TAG | camera
Last weekend I was joyfully out taking photos with my Nikon and attached 70-300 “long” lens. If you’re familiar with this camera and lens combination, you’ll know that the total weight is almost 1 ½ pounds. About to drive to a new photo op, I got into my driver’s seat, and lifted the camera off from around my neck by the strap. But it didn’t go. That lug of a contraption swung back toward my chest and as I lifted the strap I chunked myself right under the chin. It snapped my jaw shut and sent my upper teeth right through my bottom lip. Aye yi yi! That hurt!
“Crud!” O.K., that’s not really what I said, but you get the gist. I had no time to waste so I sucked it up (blood included) and continued on my journey. Fortunately, I was headed to an ice rink. Great! I could get ice on my lip. No, not from planting myself face down on the skate surface! I went to concessions and asked for ice in a napkin. Clearly the vendor had seen his share of rink accidents; he pulled out a baggy instead and filled it up. Ahh, relief. I was mortified though. My lip was swelling and I resembled a cowboy with a mouthful of chewing tobacco. To my utter horror, the area below my lip was taking on a deep purple hue. And I had tickets that night to the theater with a four star dinner beforehand.
I readied myself with one liners for each time I had to explain to someone what happened to my lip. I just knew people would goggle and stare. “What happened to YOU?” they’d say. I’d hear it over and over again.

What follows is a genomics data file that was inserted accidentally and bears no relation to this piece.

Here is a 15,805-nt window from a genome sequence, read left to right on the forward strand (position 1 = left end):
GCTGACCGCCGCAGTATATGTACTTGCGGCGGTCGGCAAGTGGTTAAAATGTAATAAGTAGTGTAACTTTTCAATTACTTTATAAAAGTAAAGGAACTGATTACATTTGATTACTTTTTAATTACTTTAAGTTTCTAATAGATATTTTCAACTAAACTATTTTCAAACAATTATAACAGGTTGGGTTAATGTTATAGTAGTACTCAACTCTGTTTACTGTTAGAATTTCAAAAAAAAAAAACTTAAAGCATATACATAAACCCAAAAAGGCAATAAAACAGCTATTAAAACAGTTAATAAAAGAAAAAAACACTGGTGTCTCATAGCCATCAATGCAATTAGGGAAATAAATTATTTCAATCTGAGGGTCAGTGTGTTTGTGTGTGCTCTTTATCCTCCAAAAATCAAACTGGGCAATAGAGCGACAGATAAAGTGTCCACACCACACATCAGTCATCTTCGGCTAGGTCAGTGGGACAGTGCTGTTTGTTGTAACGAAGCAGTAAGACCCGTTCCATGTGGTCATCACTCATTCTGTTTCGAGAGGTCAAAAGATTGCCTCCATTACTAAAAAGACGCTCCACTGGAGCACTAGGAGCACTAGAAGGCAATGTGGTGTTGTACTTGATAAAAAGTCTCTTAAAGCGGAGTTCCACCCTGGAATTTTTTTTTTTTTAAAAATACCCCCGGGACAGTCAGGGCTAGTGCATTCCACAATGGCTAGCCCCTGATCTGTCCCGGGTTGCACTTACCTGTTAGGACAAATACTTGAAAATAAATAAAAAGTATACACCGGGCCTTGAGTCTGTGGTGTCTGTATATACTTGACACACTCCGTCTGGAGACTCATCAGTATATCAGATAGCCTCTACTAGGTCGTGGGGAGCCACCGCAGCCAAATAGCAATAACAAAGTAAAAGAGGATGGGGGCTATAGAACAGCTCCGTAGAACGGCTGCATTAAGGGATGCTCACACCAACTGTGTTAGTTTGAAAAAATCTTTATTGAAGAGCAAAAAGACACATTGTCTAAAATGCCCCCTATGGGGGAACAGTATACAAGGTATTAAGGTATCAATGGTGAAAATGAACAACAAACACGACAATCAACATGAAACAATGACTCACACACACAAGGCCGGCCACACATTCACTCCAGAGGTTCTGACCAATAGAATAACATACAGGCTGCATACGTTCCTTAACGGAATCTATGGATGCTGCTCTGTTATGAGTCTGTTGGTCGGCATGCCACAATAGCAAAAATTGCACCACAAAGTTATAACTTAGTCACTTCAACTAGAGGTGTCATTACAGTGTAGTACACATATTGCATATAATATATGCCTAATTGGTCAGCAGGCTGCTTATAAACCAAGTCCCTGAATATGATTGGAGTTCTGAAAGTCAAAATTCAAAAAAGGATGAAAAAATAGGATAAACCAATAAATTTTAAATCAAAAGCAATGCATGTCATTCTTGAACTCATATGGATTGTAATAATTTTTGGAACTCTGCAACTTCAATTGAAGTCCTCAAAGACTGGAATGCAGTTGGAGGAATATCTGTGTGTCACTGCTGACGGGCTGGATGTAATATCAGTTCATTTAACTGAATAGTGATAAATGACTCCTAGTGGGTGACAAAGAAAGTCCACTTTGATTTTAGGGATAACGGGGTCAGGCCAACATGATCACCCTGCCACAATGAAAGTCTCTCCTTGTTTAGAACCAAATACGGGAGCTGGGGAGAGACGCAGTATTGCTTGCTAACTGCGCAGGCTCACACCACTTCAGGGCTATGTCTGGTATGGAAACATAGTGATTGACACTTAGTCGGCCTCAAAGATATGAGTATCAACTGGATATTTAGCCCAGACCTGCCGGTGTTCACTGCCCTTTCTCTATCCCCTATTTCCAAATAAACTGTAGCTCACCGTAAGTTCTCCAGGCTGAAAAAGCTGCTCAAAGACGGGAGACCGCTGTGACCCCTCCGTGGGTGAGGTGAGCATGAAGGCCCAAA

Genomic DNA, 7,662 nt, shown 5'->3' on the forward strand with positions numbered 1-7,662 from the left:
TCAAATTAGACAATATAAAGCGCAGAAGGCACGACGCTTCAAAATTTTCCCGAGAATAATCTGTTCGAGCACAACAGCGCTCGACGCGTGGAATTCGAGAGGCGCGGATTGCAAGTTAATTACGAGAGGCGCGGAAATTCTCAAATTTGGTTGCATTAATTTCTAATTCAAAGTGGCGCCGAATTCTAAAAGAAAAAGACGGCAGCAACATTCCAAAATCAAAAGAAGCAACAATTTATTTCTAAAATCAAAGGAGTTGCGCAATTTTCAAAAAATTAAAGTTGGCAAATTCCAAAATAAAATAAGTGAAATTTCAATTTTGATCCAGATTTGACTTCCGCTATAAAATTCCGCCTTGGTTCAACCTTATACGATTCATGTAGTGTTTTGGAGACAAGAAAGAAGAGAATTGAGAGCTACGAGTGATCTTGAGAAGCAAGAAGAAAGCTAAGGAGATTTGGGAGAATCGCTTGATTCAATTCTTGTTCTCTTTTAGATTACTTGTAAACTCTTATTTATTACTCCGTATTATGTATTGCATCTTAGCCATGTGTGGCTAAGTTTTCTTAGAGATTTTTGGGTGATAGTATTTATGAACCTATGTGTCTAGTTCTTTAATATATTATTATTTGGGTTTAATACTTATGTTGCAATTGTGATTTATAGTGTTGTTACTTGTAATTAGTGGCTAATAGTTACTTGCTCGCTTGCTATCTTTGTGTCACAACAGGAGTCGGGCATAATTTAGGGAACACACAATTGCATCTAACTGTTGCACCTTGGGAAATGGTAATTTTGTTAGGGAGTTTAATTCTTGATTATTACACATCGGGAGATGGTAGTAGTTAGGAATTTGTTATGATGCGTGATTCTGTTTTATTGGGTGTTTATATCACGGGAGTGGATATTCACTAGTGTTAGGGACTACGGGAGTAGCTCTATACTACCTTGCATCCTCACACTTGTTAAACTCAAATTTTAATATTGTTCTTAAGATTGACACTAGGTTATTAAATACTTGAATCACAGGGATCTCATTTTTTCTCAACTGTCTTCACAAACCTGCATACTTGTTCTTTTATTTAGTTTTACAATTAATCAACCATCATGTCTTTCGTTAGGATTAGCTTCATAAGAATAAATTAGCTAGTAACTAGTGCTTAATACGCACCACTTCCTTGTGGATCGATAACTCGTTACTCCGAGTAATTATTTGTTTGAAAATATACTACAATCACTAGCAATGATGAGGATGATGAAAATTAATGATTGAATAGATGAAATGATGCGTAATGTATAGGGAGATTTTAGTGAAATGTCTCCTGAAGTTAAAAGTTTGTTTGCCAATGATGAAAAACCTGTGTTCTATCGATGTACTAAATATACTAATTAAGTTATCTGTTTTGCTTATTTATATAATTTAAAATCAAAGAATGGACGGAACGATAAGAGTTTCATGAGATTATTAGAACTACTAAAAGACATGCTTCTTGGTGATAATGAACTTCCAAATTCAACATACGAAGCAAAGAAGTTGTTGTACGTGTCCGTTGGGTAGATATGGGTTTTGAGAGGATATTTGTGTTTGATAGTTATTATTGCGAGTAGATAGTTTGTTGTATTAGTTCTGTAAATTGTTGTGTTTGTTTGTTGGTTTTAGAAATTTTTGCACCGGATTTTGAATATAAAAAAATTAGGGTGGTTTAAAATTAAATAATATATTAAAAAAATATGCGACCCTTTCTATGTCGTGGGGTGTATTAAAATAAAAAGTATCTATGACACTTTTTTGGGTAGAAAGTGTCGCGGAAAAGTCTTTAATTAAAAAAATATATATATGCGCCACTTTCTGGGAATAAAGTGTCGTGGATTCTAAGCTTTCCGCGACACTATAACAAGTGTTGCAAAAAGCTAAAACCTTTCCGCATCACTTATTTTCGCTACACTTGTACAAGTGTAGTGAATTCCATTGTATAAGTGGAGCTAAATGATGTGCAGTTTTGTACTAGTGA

But I didn’t. In the week’s time that it took for the swelling to subside and the bruise to fade, not one person asked how I’d been hurt. No one asked if I was O.K. No one said a thing. Certainly it can’t be because they were worried about embarrassing me more regarding my lack of grace and coordination.
Ah, the irony.
In training, I dialogue with managers and employers about the importance of asking if someone is O.K. The managers and I spend a significant about of time on skill practices and the pros and cons of various dialogues and questions to ask employees. Like does the person need assistance finding resources, would they like help getting out? People who are victims of abuse need to know someone cares and they are achingly waiting for someone to reach out and offer an ear of concerned listening.
I’m really lucky; it was my own klutziness that decorated my face with a fat lip. But what if that wasn’t the case? Go back to my most previous blog Six Steps to Safe Environments to Ask For Help and read up on talking to someone who is a victim of abuse. It can make a word of difference to someone.
As for me, my lip is healed, but my pride still hurts. Maybe I should go back to my little pocket camera.
camera · Coaching · collaboration · consulting · depression · domestic abuse · Domestic Violence · domestic violence in the workplace · employees · Nikon · personal safety · team work · training · violence